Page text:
It is called The Colorado International Tattoo.
But it has nothing to do with putting ink on body parts.
The Tattoo is a military musical event that's coming to Colorado Springs - with help from tourism taxes - and organizers and backers estimate it will bring in about $14 million in tourist dollars and create 100 new jobs in the city over the next three years.
The first event will be held Sept. 26-27 at the World Arena, organizers announced Thursday. It will feature military performers from around the world, as well as civilian groups that will appear in bands, choirs, bagpipe groups and other ensembles, said producer Joe Poch.
The city's Lodgers & Automobile Rental Tax (LART) Advisory Committee gave Poch $75,000 from collected taxes to help start his event. The tax is levied people who stay in the city's hotels or rent automobiles.
LART committee chair Jan Martin said she believes the event will live up to Poch's expectations.
"I just happened to be in Edinburgh, Scotland, one year, which has the International Tattoo event there, and it is huge," she said.
Doug Price, president of the Colorado Springs Convention & Visitors Bureau, said Thursday he could not comment on the event because he had just received word that it was coming.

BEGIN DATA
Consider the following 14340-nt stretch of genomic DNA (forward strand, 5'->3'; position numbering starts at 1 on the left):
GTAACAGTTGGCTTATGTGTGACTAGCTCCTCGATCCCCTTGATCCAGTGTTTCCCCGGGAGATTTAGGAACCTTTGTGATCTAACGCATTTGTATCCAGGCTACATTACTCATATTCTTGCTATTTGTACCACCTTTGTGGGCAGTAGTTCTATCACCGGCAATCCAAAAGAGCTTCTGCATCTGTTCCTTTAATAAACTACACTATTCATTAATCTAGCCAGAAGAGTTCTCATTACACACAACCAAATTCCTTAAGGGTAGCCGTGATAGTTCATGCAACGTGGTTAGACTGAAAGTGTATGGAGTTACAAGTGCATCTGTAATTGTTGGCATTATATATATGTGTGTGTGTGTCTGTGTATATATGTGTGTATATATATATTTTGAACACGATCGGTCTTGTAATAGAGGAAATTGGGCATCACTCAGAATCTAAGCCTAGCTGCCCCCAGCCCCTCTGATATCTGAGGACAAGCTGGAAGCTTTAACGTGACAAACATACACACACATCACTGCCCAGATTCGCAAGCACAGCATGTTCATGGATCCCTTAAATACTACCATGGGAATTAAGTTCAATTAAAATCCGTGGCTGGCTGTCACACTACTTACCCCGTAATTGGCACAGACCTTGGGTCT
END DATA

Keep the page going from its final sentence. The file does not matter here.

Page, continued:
Poch said he got the idea of bringing a military tattooing to Colorado Springs after attending a similar event in Norfolk, Va.
"And I wondered why it was so popular there," he said. "Then I realized it is 'cause they are surrounded by military. Well, so are we."
The event and the word tattooing comes form the Dutch phrase: "Doe den tap toe." ("toe" pronounced "too.") It was the last orders of each day by the Dutch military issued by a bugler that essentially meant last call, Poch said.
"It translates to 'shut off the taps,'" he said, "A Dutch commander would send a bugler and commander to play and signaled the bars to quit pouring beer."
Poch used standard tourist revenue numbers to forecast the three-year economic impact. Those numbers include attendance of an estimated 12,000 people, each spending $62.25 to $103.86 a day, depending on whether they are locals or from out of town.
Poch has lined up a three-year commitment, but hopes to make it an annual event.
. Martin said the city will be able to judge the success of the Colorado International Tattoo by the amount of LART revenue collected over the two days of the event.
"If we can increase that money, it will tell us we have increased tourism, since that is where the money comes from," Martin said.
Contact Ned Hunter: 636-0275